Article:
December 4, 2022

How virtual meetings can limit creative ideas

18 min read
How virtual meetings can limit creative ideas

Host: Benjamin Thompson

Welcome back to the Nature Podcast. This week, why video calls are bad for brainstorming.

Host: Nick Petrić Howe

And the cells skipping a crucial step in their division. I’m Nick Petrić Howe.

Host: Benjamin Thompson

And I’m Benjamin Thompson.

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Host: Benjamin Thompson

First up this week, reporter Shamini Bundell has been looking into a question we’ve probably all been asking ourselves recently: just how are video calls affecting the way we work?

Host: Shamini Bundell

Hiya, can you hear me all right?

Video calls. Over the last two years, I’ve seen a lot of people’s faces more often on my laptop than I have in real life, which has its pros and cons.

So, I can’t quite hear you. Oh no.

Sorry, you cut out there for a sec. What was that last bit again?

Okay, so he’s just text me and said he’s lost all his internet, like even his phone.

Are you still there? This does not bode well.

Host: Shamini Bundell

Video calls can be frustrating, yet they also allow more people than ever before to work from home. But say you’ve fixed all the technical issues, you’ve got great internet and you need a one-on-one meeting with your boss to brainstorm ideas for a new project. Which is better, getting together face-to-face or jumping on a virtual call? A new paper in Nature this week is starting to provide some data on what difference it might actually make.

Interviewee: Melanie Brucks

When the pandemic hit, I had so many people reaching out to me asking about like how to run Zoom studies, and what’s the research out there.

Interviewer: Shamini Bundell

This is Melanie Brucks, a researcher with an interest in creativity and innovation. Melanie wanted to directly compare in-person and virtual conversations.

Interviewee: Melanie Brucks

This work looks at what we are now calling the ‘new normal’, which is virtual interaction, and how that might affect innovation.

Interviewer: Shamini Bundell

To test this idea, Melanie set up an experiment involving pairs of people given a creative challenge.

Interviewee: Melanie Brucks

Participants would either go into the same physical space, which was just an empty lab room, or we would split them into two separate lab rooms and have them communicate with video technology.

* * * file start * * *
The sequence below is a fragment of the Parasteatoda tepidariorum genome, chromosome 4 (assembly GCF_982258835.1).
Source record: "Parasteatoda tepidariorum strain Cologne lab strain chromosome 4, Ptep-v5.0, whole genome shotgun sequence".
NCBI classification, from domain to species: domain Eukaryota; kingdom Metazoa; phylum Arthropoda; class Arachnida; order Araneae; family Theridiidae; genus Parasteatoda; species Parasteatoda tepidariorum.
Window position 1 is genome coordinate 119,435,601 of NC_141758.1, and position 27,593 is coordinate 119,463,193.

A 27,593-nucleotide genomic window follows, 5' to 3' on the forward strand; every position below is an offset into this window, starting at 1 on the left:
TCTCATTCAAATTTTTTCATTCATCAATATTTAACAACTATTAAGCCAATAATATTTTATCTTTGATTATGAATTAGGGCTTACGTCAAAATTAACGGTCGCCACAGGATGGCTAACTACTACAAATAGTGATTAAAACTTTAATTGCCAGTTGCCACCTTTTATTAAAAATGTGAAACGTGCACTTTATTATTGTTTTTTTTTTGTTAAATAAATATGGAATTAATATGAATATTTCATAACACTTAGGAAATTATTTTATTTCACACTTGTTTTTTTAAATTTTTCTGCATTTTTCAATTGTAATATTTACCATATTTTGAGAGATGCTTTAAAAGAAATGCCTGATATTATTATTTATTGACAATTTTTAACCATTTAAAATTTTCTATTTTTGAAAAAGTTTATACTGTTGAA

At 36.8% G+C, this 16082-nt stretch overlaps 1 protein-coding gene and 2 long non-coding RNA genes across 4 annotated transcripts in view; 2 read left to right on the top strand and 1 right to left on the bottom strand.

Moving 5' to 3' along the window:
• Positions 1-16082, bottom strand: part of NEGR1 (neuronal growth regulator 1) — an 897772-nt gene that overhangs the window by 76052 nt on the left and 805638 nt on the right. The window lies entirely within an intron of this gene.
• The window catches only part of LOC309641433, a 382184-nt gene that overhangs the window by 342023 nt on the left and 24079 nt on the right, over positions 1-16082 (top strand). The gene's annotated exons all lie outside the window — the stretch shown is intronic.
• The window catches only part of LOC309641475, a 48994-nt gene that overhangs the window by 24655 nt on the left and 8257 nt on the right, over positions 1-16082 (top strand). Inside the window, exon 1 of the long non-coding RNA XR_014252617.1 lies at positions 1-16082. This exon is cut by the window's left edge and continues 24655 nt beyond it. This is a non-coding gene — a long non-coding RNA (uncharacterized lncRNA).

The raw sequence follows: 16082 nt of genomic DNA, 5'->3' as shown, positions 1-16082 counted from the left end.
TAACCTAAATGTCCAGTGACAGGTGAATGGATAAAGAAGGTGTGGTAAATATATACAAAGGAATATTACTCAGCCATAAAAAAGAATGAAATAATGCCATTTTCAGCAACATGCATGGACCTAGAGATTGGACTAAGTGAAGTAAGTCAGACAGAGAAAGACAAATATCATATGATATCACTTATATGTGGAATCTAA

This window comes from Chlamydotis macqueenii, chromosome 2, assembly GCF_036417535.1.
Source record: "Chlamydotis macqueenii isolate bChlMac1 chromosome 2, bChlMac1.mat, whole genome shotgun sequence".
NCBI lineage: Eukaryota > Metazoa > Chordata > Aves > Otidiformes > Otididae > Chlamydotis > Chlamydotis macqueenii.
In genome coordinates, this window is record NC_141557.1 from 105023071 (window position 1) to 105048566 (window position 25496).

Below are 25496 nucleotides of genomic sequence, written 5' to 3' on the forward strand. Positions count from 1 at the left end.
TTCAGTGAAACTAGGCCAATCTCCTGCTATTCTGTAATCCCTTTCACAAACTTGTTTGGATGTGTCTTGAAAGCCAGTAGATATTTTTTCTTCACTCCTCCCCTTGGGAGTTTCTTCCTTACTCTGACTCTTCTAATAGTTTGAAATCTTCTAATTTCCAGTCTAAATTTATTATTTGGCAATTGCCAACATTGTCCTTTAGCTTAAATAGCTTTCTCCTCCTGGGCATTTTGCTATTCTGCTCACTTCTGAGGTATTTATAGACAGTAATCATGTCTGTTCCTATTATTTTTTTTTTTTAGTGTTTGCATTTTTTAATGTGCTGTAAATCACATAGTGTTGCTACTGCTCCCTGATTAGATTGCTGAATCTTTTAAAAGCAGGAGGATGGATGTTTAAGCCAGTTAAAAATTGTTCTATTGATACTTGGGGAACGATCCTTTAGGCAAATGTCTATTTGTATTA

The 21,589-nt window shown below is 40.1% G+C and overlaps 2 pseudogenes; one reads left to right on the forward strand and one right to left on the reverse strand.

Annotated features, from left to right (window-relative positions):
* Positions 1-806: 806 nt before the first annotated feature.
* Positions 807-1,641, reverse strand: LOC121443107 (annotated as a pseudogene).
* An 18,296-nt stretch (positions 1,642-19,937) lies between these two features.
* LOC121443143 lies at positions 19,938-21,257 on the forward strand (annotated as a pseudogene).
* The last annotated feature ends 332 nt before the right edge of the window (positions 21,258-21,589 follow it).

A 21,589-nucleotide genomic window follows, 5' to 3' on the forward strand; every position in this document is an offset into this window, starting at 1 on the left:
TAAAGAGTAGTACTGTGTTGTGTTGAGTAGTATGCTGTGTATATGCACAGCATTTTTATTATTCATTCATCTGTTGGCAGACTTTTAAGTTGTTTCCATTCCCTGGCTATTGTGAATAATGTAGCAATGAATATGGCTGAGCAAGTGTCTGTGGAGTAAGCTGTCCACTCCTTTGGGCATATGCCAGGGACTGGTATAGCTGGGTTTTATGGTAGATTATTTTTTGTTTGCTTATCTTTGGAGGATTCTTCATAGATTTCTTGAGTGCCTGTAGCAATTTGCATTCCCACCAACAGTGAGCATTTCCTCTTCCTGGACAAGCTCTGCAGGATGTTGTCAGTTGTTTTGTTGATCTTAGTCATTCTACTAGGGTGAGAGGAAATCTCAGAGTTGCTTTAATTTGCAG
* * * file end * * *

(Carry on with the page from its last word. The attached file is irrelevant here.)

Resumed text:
Interviewer: Shamini Bundell

Participants were asked to come up with creative uses for particular everyday objects, as many ideas as they could in five minutes. The results showed that the in-person pairs generated more ideas.

Interviewee: Melanie Brucks

We were really interested in when we saw the results, that simply being in the same physical space as someone else improves idea generation. So, in-person groups are generating around 16 or 17 ideas, whereas the virtual condition is generating between 13 and 15.

Interviewer: Shamini Bundell

But is this really that surprising?

Interviewee: Melanie Brucks

When we first started talking about this research idea to different people, a lot of people mentioned yeah, Zoom is just a worse version. Of course, people are just bad at Zoom, like everything is going to be worse at Zoom.

Interviewer: Shamini Bundell

So, maybe this has nothing to do with creativity. Melanie tested this with a second task.

Interviewee: Melanie Brucks

And what we asked participants was to identify their most creative idea.

Interviewer: Shamini Bundell

The idea selection task uses very different skills from the brainstorming task.

Interviewee: Melanie Brucks

But what’s interesting is video conferencing wasn’t universally bad. When it came to idea selection, we found, if anything, the virtual condition was better. The virtual condition identified a higher-quality idea than the in-person condition. Now, this is a smaller effect, so we can’t say for certain that they’re better, but they certainly aren’t worse.

Interviewer: Shamini Bundell

So, what is it that might make idea generation, and only idea generation, harder over a video call?

Interviewee: Melanie Brucks

We looked at how much participants felt they connected with the other through self-report. We looked at unconscious connection through mimicry. We looked at trust through a monetary game. We also looked at how much there were speaker switches to see if there was trouble with communication coordination. We looked at whether there was crosstalk where people were talking over each other for communication coordination. What we find is, for the social connection, no difference between conditions. For the communication coordination, we did find slight differences, but it couldn’t explain the effect. Even controlling for these differences, we still find that the virtual condition performs worse when it comes to idea generation.

Interviewer: Shamini Bundell

But there was one difference between virtual and in-person conversations that did seem to make a difference, and Melanie spotted it by tracking people’s gaze.

Interviewee: Melanie Brucks

Are you looking at your partner, are you looking at the surrounding environment, or are you looking at the task? And it’s interesting, again, if you ask people what their intuition is, they think that there’s more social connection when we’re in person, and so we’re probably engaged with our partner more. But we found the exact opposite, so we found that in the virtual condition, people are looking significantly more at their partner, almost double. And because of that, it’s at the expense of their broader environment.

Interviewer: Shamini Bundell

Previous research has shown that people are more creative when they’re less focused.

Interviewee: Melanie Brucks

And we realised there’s a difference in the physical setup because when I’m communicating in person, I have the entire environment as our shared environment. Wherever I look, that is going to be part of my partner’s environment too. However, when we’re talking virtually, our shared environment is pretty limited to the screen, and so if I want to show engagement, if I want to be involved in this interaction, it makes more sense for me to limit myself to a screen. And we thought that this could lead to more focus, which should hurt idea generation because we’re actually the most creative when we’re unfocused and free.